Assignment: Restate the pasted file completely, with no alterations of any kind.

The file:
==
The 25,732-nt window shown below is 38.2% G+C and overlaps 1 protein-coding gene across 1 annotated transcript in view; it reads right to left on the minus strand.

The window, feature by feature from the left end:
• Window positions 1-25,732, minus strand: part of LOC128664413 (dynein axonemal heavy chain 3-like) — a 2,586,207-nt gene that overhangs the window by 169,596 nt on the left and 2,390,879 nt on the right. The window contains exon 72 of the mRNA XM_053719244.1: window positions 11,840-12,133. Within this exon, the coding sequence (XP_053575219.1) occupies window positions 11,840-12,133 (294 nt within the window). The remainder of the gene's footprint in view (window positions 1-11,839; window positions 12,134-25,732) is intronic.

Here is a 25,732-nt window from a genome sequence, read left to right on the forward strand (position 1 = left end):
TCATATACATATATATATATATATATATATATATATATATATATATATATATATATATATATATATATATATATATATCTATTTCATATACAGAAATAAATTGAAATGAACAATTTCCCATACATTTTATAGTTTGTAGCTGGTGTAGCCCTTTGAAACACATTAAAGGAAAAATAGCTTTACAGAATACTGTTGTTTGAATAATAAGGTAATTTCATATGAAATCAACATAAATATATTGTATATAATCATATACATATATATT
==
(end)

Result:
The 25,732-nt window shown below is 38.2% G+C and overlaps 1 protein-coding gene across 1 annotated transcript in view; it reads right to left on the minus strand.

The window, feature by feature from the left end:
• Window positions 1-25,732, minus strand: part of LOC128664413 (dynein axonemal heavy chain 3-like) — a 2,586,207-nt gene that overhangs the window by 169,596 nt on the left and 2,390,879 nt on the right. The window contains exon 72 of the mRNA XM_053719244.1: window positions 11,840-12,133. Within this exon, the coding sequence (XP_053575219.1) occupies window positions 11,840-12,133 (294 nt within the window). The remainder of the gene's footprint in view (window positions 1-11,839; window positions 12,134-25,732) is intronic.

Here is a 25,732-nt window from a genome sequence, read left to right on the forward strand (position 1 = left end):
TCATATACATATATATATATATATATATATATATATATATATATATATATATATATATATATATATATATATATATATCTATTTCATATACAGAAATAAATTGAAATGAACAATTTCCCATACATTTTATAGTTTGTAGCTGGTGTAGCCCTTTGAAACACATTAAAGGAAAAATAGCTTTACAGAATACTGTTGTTTGAATAATAAGGTAATTTCATATGAAATCAACATAAATATATTGTATATAATCATATACATATATATT